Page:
- Novel Machines: Technology and Narrative Form in Enlightenment Britain by Joseph Drury
What is machinic about the novel? Drury's Novel Machines intervenes in a long tradition of eighteenth-century scholarship on the history and theory of the novel by exploring this seemingly counterintuitive question. Rather than reducing the novel to a simple literary machine that mechanically reproduces tropes, characters, or plots, Drury locates it as a developing technology among many in this period that bore the possibility of being harnessed toward greater social good and moral improvement. Just as Enlightenment philosophers and engineers sought to understand the world in purely mechanical terms, the invention of the novel-as-machine at the beginning of the century enabled it to join other instruments and devices as technologies that make rational, empirical sense of the world. Eighteenth-century writers needed to [End Page 415] creatively imagine how their narrative machines might influence readers toward rational thinking without reducing human life to purely instrumentalist terms or causing unintended effects on readers' minds and bodies. Novelists continuously adapted (or, to use Drury's word for this, "re-engineered") the novel form against criticisms of its immorality and irrationality for how it embraced potentially risky forms of readerly pleasure and curiosity. For Drury, the self-reflexivity and hybridity that characterize many eighteenth-century novels underscores how novelists were actively negotiating the ongoing cultural ambivalence toward technological change and mediating how such innovations were understood.
Drury's project excitingly joins other recent interdisciplinary studies invested in the historical coconstitution of literature and science. The eighteenth century marked the culmination of a series of changes since the early modern period in the relationship between the domains of the arts and sciences. Both natural philosophers and novelists tied progress to experimental knowledge-making, and as the former developed instruments and methods to produce that knowledge, the latter began to ground their own practices in scientific principles that rationalized the novel as a useful device for helping readers understand human nature through "detailed simulations of the physiological, psychological, and social machinery governing human behavior" (p. 21). By reading the novel explicitly as a technological form, Drury both de-emphasizes the novelty of the novel as a uniquely new kind of literary object and recontextualizes it in terms of a breadth of technologies invented and repurposed toward Enlightenment progress. This focus on technological effects and the historical circumstances surrounding the development of the novel as a technology positions Drury to consider different ways that eighteenth-century fiction engaged at the formal level with Enlightenment machines from the stagecoach to the glass harmonica. Through chronological case studies of novelistic innovations by Eliza Haywood (the deliberating mind), Henry Fielding (the enlightened, self-conscious narrator), Laurence Sterne (digressive, nonlinear narration), and Ann Radcliffe (atmospheric description of acousmatic sound), Drury traces how these novelists encode "the social and moral tensions of technological modernity" in their experiments with narrative form (p. 5). In the book's second chapter, for instance, Drury demonstrates how Haywood's libertine fictions like her Love in Excess (1719) experiment with a Hobbesian model of libertinism that accounts for free will and moral deliberation, which not only exposes the "pervasive double standard in attitudes towards male and female sexual behaviour" (p. 54) but also encourages female readers to recognize themselves as rational agents capable of nuanced decision-making. Haywood's narrative revises gender through her innovative representation of consciousness performing acts of reflection and deliberation.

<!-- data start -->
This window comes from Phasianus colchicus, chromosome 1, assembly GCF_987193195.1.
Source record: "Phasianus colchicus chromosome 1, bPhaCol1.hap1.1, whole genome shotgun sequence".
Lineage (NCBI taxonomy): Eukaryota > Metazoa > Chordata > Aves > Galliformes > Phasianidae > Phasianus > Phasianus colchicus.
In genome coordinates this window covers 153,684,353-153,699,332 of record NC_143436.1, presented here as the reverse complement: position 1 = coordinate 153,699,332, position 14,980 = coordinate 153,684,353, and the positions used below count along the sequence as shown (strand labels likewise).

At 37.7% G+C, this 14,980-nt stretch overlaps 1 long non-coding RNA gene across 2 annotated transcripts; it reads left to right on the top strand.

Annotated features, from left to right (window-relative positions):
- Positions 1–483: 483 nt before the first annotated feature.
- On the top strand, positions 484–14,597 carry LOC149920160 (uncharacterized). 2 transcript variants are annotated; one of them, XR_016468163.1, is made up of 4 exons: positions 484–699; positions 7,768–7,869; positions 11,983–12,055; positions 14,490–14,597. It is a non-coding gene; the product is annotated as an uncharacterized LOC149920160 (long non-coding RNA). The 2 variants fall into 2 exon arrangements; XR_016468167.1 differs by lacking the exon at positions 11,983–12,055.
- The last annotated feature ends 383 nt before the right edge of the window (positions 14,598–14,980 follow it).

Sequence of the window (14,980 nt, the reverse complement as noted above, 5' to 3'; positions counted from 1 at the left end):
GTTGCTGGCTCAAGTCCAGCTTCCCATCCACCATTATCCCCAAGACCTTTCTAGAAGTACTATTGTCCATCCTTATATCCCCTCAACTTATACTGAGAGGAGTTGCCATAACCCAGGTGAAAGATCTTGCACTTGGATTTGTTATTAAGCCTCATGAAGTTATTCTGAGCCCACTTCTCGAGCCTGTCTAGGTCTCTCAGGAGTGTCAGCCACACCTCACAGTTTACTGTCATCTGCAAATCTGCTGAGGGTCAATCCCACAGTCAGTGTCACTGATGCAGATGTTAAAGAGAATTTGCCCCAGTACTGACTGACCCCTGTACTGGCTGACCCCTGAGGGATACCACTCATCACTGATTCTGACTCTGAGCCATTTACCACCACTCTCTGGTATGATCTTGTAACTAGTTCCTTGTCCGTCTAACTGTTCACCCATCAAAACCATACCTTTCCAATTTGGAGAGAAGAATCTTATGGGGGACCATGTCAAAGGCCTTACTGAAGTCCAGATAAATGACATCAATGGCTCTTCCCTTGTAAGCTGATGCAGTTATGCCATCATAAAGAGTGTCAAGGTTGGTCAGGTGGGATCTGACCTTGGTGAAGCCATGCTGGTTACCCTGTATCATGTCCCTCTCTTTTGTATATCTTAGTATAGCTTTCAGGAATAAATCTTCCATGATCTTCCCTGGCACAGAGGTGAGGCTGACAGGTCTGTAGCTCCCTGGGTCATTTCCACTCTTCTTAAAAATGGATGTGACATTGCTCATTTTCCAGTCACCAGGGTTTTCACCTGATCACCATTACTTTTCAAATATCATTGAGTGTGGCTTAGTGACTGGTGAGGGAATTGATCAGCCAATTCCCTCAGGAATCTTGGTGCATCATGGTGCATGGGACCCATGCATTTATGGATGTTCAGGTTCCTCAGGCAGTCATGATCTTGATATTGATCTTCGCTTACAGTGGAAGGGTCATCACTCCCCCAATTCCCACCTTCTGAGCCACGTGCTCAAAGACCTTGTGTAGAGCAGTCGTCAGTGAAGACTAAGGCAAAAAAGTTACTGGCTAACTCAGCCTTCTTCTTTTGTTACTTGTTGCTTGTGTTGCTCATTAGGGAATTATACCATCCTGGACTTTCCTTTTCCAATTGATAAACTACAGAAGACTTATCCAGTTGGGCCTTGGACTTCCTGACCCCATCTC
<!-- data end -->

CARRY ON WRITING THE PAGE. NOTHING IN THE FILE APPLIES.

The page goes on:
From a methodological standpoint, Novel Machines departs from older models in eighteenth-century novel studies like John Bender's Imagining the Penitentiary (1987), which embody a dominant strain of New Historicist readings of the novel as a disciplinary tool, as well as from formalist and Marxist approaches that tend to reduce texts to ideology or discourse. Instead, Drury opts for the constructivist approach of contemporary science and technology studies scholars like Bruno Latour and Donna Haraway, whose pluralist, contingent views of technology better reflect those of eighteenth-century Britain at the transitional moment of the "Industrial Enlightenment...